Step 5: Breadboard

I can't stress more to breadboard these circuits before you even think about soldering. The main "moog" circuit is quite complex and may take a couple of tries before you get it right.

Keep at it though as I can guarantee that the circuit is correct and works amazingly. There are a bunch of mods that you could do to the actual circuit but I pretty much left it as is. Once you have the "moog" circuit working, you can then add the arpeggiator circuit and have a play around with that.

If you are happy with how it sounds, next it's time to solder all those components together - gulp!

Step 6: The "Moog" Synth Circuit - Part 1

I was going to do a step by step guide on how to put the circuit together but it would be too tedious (and boring for you). So instead I've taken a few images of putting the circuit together and will go through the steps just in a general fashion.


1. First, you need to make sure that your prototype board is going to be big enough. It;s a big circuit and will take up a fair bit of room. I've added a link in the parts section to the one that I used. I use these n most of my electronic projects and they are great

2. Start with the U1 & U2 op-amp section and add all of the components as per the schematic.

3. I always like to double check the connections before I move onto the next op-amp. It's easier to work out if you have forgotten to connect something when you have just added the parts.


Step 7: The "Moog" Synth Circuit - Part 2


1. Next I added U2 op-amp and started to connect the components as per the schematic.

2. It's interesting to note that there are a couple of resistors that need to be connected to different legs on the op-amp. You can see in the images that I went around the op-amp in order to connect these. You could go across the top of it but it makes it hard to remove the op-amp if it is faulty.

3. The other thing you may note is, it's very similar layout to the first one.

Step 8: The "Moog" Synth Circuit - Part 3


1. Next up is to add op-amp U3.

2. A couple things to note are the following.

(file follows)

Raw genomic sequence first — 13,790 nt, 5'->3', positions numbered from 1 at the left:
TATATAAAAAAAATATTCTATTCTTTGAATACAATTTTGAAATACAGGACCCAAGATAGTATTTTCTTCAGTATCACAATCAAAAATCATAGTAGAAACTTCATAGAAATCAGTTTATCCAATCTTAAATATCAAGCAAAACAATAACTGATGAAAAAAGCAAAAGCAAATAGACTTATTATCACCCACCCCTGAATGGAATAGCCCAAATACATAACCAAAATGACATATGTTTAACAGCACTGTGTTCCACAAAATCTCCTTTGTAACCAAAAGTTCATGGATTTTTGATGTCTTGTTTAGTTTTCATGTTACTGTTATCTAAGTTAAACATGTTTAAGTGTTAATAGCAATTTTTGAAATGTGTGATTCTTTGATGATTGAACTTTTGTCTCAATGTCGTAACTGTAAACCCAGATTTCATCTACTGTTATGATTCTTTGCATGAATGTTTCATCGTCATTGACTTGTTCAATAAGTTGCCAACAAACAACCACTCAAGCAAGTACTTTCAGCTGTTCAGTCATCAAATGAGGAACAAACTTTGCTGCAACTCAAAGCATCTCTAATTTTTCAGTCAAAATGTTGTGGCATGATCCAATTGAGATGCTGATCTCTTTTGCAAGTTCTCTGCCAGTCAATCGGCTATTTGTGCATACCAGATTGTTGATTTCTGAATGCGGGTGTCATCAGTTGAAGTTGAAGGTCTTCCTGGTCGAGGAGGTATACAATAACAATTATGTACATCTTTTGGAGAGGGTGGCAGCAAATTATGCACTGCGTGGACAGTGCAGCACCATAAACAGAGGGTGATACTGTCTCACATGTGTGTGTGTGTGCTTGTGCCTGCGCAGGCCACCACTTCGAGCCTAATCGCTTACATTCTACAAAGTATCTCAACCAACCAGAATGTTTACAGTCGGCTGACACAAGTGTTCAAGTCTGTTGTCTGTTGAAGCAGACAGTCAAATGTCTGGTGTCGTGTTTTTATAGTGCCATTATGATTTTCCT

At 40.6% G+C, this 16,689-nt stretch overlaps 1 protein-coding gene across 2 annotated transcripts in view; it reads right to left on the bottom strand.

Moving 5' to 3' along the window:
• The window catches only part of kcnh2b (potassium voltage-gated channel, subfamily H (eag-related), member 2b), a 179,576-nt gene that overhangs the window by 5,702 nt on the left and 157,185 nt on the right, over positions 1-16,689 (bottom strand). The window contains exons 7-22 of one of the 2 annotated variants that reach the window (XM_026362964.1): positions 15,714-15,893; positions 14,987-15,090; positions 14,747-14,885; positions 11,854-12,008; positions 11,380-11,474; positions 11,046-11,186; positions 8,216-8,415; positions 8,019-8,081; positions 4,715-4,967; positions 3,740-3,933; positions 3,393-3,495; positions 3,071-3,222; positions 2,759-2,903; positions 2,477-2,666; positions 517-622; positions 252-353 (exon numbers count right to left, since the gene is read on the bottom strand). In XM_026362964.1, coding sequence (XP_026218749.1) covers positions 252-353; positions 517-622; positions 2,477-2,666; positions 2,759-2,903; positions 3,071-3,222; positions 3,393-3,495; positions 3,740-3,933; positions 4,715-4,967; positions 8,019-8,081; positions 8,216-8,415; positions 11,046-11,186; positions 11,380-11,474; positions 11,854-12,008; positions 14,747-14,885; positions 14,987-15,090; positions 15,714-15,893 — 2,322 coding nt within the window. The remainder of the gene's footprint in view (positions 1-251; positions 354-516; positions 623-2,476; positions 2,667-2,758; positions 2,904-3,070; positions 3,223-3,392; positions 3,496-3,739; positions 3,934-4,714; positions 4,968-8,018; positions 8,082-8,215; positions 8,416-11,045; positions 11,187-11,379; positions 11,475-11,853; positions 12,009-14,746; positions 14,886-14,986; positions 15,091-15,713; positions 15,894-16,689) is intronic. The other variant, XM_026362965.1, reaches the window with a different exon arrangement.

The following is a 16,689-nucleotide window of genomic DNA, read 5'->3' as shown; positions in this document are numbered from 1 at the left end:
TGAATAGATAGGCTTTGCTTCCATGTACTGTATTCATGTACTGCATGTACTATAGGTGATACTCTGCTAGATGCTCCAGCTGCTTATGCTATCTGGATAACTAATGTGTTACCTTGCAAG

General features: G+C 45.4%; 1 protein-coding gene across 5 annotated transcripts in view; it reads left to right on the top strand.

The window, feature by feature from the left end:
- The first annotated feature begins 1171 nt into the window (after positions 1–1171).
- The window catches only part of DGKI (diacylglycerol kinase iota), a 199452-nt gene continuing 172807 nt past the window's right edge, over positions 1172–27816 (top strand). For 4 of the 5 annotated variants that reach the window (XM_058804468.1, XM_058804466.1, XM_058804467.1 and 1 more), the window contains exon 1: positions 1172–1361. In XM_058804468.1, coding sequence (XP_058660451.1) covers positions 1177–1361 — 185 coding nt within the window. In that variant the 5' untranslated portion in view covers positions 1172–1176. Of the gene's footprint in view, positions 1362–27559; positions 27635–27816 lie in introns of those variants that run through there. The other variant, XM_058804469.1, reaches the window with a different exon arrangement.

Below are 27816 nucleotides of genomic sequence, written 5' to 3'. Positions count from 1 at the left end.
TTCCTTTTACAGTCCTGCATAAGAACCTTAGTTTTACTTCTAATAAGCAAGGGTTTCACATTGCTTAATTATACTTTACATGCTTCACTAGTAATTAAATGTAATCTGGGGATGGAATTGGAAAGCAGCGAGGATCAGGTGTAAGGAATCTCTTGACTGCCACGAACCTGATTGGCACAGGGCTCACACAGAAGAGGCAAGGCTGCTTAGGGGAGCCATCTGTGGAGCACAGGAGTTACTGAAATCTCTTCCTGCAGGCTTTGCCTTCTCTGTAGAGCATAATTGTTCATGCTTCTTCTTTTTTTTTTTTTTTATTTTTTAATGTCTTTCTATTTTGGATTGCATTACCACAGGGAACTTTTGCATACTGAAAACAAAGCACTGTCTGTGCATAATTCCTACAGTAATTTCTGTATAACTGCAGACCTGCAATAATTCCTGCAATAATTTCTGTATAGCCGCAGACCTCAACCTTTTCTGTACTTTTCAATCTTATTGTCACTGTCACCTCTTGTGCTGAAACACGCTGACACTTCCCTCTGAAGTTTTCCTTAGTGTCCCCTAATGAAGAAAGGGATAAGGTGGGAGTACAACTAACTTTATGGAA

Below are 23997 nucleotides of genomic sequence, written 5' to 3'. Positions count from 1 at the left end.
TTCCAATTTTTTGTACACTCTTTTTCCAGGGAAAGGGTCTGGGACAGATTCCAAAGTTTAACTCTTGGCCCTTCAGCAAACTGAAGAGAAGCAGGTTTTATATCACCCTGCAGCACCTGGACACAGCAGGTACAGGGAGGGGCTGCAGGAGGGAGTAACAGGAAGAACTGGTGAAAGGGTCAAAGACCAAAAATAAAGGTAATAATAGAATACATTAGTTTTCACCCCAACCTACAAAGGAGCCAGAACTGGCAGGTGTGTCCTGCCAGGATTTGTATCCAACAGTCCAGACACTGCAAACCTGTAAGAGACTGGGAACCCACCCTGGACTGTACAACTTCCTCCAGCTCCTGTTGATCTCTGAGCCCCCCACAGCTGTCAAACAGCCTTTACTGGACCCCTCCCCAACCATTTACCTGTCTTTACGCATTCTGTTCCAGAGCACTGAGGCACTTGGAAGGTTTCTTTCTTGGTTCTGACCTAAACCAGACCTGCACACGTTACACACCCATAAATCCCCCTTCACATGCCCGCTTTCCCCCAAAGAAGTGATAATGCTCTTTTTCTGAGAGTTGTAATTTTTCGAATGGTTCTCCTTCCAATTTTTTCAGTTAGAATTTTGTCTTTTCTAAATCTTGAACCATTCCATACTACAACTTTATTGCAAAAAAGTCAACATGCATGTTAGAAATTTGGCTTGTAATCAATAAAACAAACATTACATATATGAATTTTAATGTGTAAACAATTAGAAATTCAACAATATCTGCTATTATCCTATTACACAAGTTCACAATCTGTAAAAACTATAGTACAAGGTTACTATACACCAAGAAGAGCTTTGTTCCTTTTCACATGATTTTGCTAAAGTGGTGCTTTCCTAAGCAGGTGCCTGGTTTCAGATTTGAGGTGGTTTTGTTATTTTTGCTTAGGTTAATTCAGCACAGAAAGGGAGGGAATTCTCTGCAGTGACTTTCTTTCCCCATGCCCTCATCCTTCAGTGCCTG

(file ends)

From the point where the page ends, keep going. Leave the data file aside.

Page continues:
a. You need to connect pin 7 from U1 to pin 2 on U3.

b. You also need to connect pin 7 from U2 to pin 6 on U3 with a 100K resisitor.

3. Again, it's a good time to check over all your connections and ensure everything is in the right spot and nothing is missing.

Step 9: The "Moog" Synth Circuit - Part 4


1. Time to add op-amps 4 and 5.

2. Remember to try and keep everything pretty tight on the prototype board. There's still one more IC to add to complete the schematic.

3. You'll also notice that the LDR's are connected to U4 and U5. You'll need to add some wires a little later to these connections and a few others.

Step 10: The "Moog" Synth Circuit - Part 5

Onto the final stretch now (at least for the Moog circuit!)


1. Add the 40106 IC

2. Add all of the components and make the connections

3. It got a little tight towards the end as you can see but I managed to add the components on the prototype board

4. Time to add the wires so you can connect the circuit to all the controls

Step 11: The "Moog" Synth Circuit - Part 6

There's a whole lot of wires that you now need to add.


1. Follow the schematic and start to add the necessary wires. I always try and connect longer wires then needed, better for them to be too long then too short. Plus once you place the circuit into the case you can trim to length.

2. There are extra wires added so I can connect the arpeggiator circuit as well. It would have been nice to have had room to add the arpeggiator circuit as well to the moog prototype board but I ran out of room

3. I use ribbon computer wire for most of my projects as I can get it for free at my local e-waste centre.

4. At this stage you can test the circuit if you want to. You will need to add all of the controls like the potentiometers etc and power it up. I did this to ensure the circuit worked and amazingly it did first go! Usually I forget something or solder something in the wrong spot.

Step 12: Making the Arpeggiator Circuit

As I have already mentioned, this circuit is really just a simple LED flasher, made from a 555 timer.


1. Add the 555timer to the prototype board

2. Use the schematic and start to connect the rest of the components

3. You will need to also make a couple of vactrols. They're simple to make and you only need some heat-shrink, white LED and a LDR. I did an 'ible on how to make one which can be found here.

4. The circuit will need to be wired up to a switch later on so that's why there is 2 wires connected to one of the LDR legs on each vactrol. You need to be able to turn off the LDR's on the moog circuit when you want to use the arpeggitor and vice versa. This is done with a DPDT switch. I also found it necessary to turn off power to the arpeggiator when the moog was on as you can here a slight ticking if they are on at the same time.

Step 13: Making the Case From an Old Calculator